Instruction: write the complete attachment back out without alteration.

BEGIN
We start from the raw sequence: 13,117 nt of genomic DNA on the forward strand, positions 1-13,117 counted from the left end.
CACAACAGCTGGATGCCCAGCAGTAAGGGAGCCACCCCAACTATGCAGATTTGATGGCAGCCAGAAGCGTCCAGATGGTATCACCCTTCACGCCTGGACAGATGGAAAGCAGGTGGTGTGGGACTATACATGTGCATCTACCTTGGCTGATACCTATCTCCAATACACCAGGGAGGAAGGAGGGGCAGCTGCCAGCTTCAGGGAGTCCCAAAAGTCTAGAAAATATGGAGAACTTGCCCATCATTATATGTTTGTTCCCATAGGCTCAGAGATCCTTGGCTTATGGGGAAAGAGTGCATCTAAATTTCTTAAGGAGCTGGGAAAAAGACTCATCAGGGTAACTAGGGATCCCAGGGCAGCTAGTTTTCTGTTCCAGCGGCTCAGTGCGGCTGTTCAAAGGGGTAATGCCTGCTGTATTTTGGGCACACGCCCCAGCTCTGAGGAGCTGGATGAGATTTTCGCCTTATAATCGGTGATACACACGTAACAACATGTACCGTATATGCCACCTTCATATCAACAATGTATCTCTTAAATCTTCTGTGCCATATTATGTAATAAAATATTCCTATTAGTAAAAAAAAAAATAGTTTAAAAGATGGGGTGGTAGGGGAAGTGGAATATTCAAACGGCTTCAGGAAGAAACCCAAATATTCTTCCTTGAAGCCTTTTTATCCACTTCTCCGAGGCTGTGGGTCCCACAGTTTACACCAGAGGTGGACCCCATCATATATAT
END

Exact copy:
We start from the raw sequence: 13,117 nt of genomic DNA on the forward strand, positions 1-13,117 counted from the left end.
CACAACAGCTGGATGCCCAGCAGTAAGGGAGCCACCCCAACTATGCAGATTTGATGGCAGCCAGAAGCGTCCAGATGGTATCACCCTTCACGCCTGGACAGATGGAAAGCAGGTGGTGTGGGACTATACATGTGCATCTACCTTGGCTGATACCTATCTCCAATACACCAGGGAGGAAGGAGGGGCAGCTGCCAGCTTCAGGGAGTCCCAAAAGTCTAGAAAATATGGAGAACTTGCCCATCATTATATGTTTGTTCCCATAGGCTCAGAGATCCTTGGCTTATGGGGAAAGAGTGCATCTAAATTTCTTAAGGAGCTGGGAAAAAGACTCATCAGGGTAACTAGGGATCCCAGGGCAGCTAGTTTTCTGTTCCAGCGGCTCAGTGCGGCTGTTCAAAGGGGTAATGCCTGCTGTATTTTGGGCACACGCCCCAGCTCTGAGGAGCTGGATGAGATTTTCGCCTTATAATCGGTGATACACACGTAACAACATGTACCGTATATGCCACCTTCATATCAACAATGTATCTCTTAAATCTTCTGTGCCATATTATGTAATAAAATATTCCTATTAGTAAAAAAAAAAATAGTTTAAAAGATGGGGTGGTAGGGGAAGTGGAATATTCAAACGGCTTCAGGAAGAAACCCAAATATTCTTCCTTGAAGCCTTTTTATCCACTTCTCCGAGGCTGTGGGTCCCACAGTTTACACCAGAGGTGGACCCCATCATATATAT